-> Taking guerilla research online
McCasland offers three tips for online research:
1. Are you surveying the right people?
McCasland notes, "There are a lot of services that provide research and different tactics but what matters in the end is whether or not you considered your respondents. Are these people who happened upon your survey or your site, or have you attracted them there with an incentive?"
Prior to putting up an online survey, determine exactly what demographic you need answers from, and then make sure you drive only those people to your survey. (Or include an opening question that slices your perfect prospects out from the pack.)
2. $1 million isn't always the best incentive.
"In the end the best way to get a good response rate is to guarantee compensation or chance to win something." However, you don't have to run an expensive sweepstakes. McCasland cites a study a few years ago showing that consumers surveyed give a median response time of 12 minutes when marketers offer a chance to win $1000 or a $15 guarantee.
Know your audience well if you are going to put a value on the time they will spend answering your survey questions. "I liken the time person spends on line --in particular for a survey-- to a value-exchange. You have to know what they are interested in."
How do you figure out the minimum value for the response you want to get?
Sometimes it is not about the money. "Cash isn't always the most appropriate," McCasland says. "In fact it probably motivates less well that something that is specifically targeted to them, something more relevant to them. Something that not everybody else has works very well with teens and techies."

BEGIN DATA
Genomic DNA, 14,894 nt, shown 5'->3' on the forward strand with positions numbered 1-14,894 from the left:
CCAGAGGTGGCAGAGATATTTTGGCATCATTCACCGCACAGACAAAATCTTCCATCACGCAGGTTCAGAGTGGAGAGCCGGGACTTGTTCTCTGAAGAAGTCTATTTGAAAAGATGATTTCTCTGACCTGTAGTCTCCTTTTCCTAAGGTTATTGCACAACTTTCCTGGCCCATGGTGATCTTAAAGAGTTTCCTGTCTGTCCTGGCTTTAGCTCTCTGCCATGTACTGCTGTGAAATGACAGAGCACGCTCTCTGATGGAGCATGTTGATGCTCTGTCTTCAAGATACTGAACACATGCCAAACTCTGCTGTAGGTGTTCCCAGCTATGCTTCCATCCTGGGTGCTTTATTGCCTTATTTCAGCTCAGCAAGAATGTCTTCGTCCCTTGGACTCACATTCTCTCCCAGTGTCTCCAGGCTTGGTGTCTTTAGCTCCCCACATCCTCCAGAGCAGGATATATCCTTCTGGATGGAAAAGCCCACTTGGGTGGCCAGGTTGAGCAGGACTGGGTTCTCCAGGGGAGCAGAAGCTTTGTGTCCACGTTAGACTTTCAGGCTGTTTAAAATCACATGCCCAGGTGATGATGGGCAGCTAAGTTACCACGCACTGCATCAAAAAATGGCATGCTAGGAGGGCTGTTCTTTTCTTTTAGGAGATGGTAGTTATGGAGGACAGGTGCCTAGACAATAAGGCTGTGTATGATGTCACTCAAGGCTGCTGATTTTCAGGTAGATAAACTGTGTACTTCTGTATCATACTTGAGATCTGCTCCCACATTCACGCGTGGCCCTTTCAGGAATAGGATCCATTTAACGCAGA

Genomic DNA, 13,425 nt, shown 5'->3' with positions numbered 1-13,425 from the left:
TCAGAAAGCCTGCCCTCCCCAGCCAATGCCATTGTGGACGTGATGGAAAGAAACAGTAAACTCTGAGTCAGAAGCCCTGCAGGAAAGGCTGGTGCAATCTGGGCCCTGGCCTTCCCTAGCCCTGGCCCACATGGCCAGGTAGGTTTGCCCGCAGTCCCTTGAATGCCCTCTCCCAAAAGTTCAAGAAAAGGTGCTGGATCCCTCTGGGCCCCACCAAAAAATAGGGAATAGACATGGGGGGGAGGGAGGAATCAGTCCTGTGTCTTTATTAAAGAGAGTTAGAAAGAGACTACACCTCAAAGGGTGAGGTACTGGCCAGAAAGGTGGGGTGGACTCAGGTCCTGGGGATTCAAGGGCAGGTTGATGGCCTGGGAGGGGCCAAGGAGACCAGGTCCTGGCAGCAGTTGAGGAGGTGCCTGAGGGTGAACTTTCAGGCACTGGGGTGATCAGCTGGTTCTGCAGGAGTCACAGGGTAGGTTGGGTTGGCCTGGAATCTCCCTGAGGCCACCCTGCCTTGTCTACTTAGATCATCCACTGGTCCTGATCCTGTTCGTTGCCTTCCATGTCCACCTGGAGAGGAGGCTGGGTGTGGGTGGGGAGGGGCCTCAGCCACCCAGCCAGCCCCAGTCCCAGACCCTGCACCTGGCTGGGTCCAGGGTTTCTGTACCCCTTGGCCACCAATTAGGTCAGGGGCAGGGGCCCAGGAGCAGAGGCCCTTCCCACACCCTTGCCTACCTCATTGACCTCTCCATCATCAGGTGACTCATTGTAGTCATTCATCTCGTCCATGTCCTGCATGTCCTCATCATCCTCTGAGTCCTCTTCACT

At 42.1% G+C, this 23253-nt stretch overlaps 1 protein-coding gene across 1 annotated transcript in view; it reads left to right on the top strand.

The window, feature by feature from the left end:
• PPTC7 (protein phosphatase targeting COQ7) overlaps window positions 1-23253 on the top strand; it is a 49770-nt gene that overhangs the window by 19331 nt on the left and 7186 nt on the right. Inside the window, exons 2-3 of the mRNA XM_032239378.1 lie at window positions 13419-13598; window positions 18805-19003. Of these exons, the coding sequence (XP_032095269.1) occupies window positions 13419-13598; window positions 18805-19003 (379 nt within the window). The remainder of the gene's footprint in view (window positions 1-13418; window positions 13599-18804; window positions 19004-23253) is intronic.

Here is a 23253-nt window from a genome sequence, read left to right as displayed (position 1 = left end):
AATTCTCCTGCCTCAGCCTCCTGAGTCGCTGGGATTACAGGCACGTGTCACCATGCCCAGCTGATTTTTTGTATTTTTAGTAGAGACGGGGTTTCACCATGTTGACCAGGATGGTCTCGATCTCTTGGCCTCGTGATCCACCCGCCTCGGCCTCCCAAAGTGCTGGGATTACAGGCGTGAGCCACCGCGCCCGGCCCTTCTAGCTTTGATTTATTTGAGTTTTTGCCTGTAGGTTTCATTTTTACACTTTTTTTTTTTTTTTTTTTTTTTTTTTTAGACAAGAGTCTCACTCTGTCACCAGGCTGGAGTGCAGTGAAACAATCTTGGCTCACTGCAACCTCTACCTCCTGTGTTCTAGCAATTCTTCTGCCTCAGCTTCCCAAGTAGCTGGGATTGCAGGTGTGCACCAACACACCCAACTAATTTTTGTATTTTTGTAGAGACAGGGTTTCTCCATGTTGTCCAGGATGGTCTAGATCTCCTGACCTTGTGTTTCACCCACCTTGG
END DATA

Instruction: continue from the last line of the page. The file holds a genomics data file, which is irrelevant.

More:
Giving away MP3 players and palm pilots for example is effective. "The perceived value of the prize is greater than the nominal value, especially with hand held technologies that seem to be worth a lot more than they are."
When one client in the real estate industry wanted to give away a million dollars, McCasland chuckled and offered a more creative solution cost 75% less and got a better response rate:
"I said why not make the compensation one fourth of that million dollars and make the prize "A Whole New Life." By offering the winner a brand new house, a new car, a briefcase full of cash, a makeover, a trip to the spa, we created an incentive that was more applicable and a more creative incentive that, again was a product if higher perceived value. "
3. Beware of Time Zone Bias
"One thing you really have to be careful with on the web is that it is an instant medium." To survey a national audience, one might send an email out and post the survey at 6 A.M. and wait for the first 200 respondents.
"Guess what?" McCasland asks quizzically. "All of your 200 respondents came from the eastern half of the US. You've excluded entire audiences and you have considerations about regional attitudes and biases that you have to include."
One way to ensure inclusion of a broad representative audience McCasland suggests would be to monitor the response or to elicit certain audiences.
"If I knew the population distribution in the US then I would only take a certain amount of respondents from each area, or I would sent simple text-base emails to a certain audience and offer them an incentive."
-> Biggest guerilla research mistake
Do not conduct focus groups internally.
McCasland warns, "It is incredibly risky to ask your own employees for what they think you ought to do, and it narrows your research immensely."
"Your focus group has to represent the full breadth of people you're going after especially if you are communicating to a multi-ethnic, multinational audience in regions spread across tens of thousands of miles. Not every corporate culture is representative of the population at large."
Saving money by using your own people will cost you money in the long run.